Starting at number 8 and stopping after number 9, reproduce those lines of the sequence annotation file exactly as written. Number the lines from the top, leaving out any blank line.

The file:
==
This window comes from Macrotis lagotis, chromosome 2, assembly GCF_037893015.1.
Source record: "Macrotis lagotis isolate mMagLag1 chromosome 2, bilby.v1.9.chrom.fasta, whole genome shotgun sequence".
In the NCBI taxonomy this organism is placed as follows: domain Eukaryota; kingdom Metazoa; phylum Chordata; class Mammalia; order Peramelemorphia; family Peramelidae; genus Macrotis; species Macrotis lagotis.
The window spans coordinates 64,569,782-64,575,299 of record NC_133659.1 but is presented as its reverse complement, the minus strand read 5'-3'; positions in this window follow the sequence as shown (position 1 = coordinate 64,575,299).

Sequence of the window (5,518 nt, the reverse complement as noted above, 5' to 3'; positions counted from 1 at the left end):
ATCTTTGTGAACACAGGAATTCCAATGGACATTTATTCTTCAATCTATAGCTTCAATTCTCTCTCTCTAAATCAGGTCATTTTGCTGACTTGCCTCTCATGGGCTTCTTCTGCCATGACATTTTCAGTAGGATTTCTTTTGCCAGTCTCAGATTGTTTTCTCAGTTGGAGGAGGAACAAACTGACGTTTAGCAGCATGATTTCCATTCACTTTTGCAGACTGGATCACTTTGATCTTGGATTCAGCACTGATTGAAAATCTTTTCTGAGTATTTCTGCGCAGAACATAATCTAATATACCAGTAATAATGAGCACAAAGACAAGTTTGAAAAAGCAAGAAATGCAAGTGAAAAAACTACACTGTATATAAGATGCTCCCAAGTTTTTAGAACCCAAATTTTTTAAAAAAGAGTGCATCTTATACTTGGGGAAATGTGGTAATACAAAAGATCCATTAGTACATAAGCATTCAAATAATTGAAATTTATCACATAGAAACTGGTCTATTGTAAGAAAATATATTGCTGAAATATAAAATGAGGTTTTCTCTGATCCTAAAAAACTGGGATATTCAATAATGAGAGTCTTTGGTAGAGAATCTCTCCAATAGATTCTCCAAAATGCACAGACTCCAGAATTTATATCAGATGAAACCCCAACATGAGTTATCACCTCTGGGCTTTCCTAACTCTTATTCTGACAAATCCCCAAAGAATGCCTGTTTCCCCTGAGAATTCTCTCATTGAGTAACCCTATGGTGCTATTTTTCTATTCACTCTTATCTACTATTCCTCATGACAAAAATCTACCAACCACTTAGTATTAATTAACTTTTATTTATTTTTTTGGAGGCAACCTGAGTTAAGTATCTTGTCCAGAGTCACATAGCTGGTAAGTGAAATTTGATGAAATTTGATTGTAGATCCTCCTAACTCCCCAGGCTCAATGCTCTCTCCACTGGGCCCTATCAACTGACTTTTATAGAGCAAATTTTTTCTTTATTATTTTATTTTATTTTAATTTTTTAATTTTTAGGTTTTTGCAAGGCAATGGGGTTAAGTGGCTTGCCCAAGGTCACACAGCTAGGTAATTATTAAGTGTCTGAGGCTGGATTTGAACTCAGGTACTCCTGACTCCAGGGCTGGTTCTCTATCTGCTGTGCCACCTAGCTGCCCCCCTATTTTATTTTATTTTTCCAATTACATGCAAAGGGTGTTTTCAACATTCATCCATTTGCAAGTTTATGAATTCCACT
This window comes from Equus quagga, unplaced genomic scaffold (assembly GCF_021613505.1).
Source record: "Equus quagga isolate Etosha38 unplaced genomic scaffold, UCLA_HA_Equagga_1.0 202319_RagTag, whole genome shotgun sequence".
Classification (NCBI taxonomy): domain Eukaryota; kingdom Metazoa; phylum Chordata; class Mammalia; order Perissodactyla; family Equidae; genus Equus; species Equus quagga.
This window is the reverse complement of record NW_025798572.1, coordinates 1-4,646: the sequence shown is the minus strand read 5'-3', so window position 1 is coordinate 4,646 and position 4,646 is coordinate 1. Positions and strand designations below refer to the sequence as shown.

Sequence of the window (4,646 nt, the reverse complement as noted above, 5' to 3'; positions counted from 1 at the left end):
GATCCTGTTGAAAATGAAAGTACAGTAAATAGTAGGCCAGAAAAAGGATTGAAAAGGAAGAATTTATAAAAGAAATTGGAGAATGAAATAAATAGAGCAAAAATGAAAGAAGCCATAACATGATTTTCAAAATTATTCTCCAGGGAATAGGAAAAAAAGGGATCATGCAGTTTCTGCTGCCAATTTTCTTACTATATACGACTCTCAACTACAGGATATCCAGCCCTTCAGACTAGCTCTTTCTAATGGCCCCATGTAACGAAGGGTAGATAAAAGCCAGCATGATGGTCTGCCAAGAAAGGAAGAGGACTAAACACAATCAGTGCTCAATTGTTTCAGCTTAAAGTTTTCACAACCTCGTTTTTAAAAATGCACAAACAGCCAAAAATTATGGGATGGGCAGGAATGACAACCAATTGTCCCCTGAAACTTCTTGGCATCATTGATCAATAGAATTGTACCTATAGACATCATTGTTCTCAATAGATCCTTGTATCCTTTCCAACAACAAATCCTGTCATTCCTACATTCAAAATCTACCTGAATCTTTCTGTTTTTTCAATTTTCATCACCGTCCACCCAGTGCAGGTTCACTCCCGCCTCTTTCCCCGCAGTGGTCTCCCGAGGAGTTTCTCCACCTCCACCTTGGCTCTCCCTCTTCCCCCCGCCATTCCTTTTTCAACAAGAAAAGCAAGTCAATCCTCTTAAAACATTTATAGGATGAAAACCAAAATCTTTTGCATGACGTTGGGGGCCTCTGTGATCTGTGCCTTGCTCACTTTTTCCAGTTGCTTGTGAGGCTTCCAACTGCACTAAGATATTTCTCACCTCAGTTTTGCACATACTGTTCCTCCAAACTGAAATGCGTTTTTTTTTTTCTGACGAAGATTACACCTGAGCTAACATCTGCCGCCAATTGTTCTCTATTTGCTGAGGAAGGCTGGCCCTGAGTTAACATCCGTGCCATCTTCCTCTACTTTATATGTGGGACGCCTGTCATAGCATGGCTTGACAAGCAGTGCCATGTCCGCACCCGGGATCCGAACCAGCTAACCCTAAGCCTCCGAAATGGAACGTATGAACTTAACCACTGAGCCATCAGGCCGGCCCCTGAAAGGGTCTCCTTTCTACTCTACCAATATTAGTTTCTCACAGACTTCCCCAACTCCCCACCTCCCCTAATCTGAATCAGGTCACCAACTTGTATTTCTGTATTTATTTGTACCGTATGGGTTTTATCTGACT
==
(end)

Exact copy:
Source record: "Equus quagga isolate Etosha38 unplaced genomic scaffold, UCLA_HA_Equagga_1.0 202319_RagTag, whole genome shotgun sequence".
Classification (NCBI taxonomy): domain Eukaryota; kingdom Metazoa; phylum Chordata; class Mammalia; order Perissodactyla; family Equidae; genus Equus; species Equus quagga.